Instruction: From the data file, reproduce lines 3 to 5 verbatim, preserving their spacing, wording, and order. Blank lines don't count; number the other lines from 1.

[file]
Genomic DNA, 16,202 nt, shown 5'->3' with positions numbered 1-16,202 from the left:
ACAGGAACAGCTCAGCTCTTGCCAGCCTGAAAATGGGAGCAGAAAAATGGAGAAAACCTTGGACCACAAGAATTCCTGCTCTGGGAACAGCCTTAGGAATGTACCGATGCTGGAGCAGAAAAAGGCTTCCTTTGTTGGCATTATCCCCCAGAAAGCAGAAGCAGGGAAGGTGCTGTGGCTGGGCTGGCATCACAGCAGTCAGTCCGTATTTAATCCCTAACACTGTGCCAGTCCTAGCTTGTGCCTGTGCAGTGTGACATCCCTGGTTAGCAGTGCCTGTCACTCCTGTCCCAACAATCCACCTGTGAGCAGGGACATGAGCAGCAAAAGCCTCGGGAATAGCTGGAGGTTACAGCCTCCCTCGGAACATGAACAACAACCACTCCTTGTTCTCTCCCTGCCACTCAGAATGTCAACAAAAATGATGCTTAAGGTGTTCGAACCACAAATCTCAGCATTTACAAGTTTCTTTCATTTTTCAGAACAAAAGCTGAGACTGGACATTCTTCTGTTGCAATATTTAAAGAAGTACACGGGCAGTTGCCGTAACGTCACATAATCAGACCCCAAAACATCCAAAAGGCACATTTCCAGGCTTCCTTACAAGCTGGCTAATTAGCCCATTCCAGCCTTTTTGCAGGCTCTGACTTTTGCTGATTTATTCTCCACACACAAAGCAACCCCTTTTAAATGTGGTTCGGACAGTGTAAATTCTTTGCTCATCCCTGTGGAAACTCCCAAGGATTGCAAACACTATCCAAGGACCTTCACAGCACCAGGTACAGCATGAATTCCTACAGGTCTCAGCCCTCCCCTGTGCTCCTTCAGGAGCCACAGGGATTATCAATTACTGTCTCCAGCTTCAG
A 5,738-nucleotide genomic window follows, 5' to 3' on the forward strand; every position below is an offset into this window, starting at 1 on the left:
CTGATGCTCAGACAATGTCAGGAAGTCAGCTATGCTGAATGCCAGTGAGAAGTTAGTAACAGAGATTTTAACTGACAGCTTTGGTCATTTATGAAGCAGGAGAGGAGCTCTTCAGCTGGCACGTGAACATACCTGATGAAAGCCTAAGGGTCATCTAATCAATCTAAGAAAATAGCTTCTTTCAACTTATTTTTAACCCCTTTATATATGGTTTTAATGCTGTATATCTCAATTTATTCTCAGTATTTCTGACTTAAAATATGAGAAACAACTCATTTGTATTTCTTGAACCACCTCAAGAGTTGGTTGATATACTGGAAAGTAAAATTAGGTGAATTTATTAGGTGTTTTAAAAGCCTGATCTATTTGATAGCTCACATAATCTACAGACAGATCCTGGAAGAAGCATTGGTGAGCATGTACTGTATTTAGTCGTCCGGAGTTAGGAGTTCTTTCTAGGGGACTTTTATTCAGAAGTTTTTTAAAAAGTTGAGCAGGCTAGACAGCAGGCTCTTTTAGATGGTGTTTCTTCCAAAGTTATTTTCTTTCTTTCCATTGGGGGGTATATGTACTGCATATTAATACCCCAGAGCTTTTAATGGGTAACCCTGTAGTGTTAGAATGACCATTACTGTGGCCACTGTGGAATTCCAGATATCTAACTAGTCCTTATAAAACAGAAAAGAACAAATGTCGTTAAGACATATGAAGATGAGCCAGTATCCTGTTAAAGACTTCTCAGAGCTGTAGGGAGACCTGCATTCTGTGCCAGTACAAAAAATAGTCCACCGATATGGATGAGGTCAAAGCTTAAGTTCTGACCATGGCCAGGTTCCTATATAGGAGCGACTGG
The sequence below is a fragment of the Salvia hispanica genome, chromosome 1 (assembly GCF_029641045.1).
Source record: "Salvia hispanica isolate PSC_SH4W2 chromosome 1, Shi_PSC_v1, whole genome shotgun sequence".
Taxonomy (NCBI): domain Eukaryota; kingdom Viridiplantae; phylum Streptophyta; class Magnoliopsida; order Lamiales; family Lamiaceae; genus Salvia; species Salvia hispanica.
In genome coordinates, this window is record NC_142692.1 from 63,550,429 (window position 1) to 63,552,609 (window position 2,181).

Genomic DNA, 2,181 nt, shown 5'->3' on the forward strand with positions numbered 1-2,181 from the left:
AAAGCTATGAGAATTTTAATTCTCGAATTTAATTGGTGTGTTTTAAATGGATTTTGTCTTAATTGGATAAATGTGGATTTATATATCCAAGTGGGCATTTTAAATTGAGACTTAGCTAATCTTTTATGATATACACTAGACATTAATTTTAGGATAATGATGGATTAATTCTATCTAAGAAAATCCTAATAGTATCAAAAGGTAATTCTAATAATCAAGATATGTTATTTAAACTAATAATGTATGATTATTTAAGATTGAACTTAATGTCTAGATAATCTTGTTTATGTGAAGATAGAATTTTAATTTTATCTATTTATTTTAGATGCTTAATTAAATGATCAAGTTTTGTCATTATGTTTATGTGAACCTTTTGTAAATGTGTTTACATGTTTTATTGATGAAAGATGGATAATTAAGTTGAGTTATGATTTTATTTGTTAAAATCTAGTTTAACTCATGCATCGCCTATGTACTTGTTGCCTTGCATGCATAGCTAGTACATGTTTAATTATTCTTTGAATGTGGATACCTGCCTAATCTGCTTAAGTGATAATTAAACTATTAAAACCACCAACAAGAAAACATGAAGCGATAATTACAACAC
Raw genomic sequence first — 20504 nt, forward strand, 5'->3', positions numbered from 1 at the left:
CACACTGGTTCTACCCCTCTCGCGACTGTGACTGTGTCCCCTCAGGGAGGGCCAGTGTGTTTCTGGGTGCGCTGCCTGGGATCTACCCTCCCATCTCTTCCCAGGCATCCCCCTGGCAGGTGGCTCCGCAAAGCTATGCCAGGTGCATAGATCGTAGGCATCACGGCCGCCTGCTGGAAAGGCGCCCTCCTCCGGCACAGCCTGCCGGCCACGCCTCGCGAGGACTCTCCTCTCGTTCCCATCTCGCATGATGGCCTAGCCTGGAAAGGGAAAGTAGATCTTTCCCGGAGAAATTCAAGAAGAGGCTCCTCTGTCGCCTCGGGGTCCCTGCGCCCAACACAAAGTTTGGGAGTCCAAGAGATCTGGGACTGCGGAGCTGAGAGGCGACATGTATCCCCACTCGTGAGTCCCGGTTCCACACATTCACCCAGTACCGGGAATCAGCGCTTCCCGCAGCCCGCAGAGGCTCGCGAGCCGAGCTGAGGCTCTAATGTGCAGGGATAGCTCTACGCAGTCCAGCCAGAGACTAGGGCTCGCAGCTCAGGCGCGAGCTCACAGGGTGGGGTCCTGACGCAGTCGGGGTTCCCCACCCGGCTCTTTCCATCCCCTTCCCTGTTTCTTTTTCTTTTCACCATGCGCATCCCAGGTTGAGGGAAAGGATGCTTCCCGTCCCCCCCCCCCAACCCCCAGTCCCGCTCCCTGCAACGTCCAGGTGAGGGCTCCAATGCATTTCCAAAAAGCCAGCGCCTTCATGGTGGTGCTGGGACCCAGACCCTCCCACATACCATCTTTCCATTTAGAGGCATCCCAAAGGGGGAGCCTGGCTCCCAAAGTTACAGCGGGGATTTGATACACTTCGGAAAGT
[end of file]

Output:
A 5,738-nucleotide genomic window follows, 5' to 3' on the forward strand; every position below is an offset into this window, starting at 1 on the left:
CTGATGCTCAGACAATGTCAGGAAGTCAGCTATGCTGAATGCCAGTGAGAAGTTAGTAACAGAGATTTTAACTGACAGCTTTGGTCATTTATGAAGCAGGAGAGGAGCTCTTCAGCTGGCACGTGAACATACCTGATGAAAGCCTAAGGGTCATCTAATCAATCTAAGAAAATAGCTTCTTTCAACTTATTTTTAACCCCTTTATATATGGTTTTAATGCTGTATATCTCAATTTATTCTCAGTATTTCTGACTTAAAATATGAGAAACAACTCATTTGTATTTCTTGAACCACCTCAAGAGTTGGTTGATATACTGGAAAGTAAAATTAGGTGAATTTATTAGGTGTTTTAAAAGCCTGATCTATTTGATAGCTCACATAATCTACAGACAGATCCTGGAAGAAGCATTGGTGAGCATGTACTGTATTTAGTCGTCCGGAGTTAGGAGTTCTTTCTAGGGGACTTTTATTCAGAAGTTTTTTAAAAAGTTGAGCAGGCTAGACAGCAGGCTCTTTTAGATGGTGTTTCTTCCAAAGTTATTTTCTTTCTTTCCATTGGGGGGTATATGTACTGCATATTAATACCCCAGAGCTTTTAATGGGTAACCCTGTAGTGTTAGAATGACCATTACTGTGGCCACTGTGGAATTCCAGATATCTAACTAGTCCTTATAAAACAGAAAAGAACAAATGTCGTTAAGACATATGAAGATGAGCCAGTATCCTGTTAAAGACTTCTCAGAGCTGTAGGGAGACCTGCATTCTGTGCCAGTACAAAAAATAGTCCACCGATATGGATGAGGTCAAAGCTTAAGTTCTGACCATGGCCAGGTTCCTATATAGGAGCGACTGG
The sequence below is a fragment of the Salvia hispanica genome, chromosome 1 (assembly GCF_029641045.1).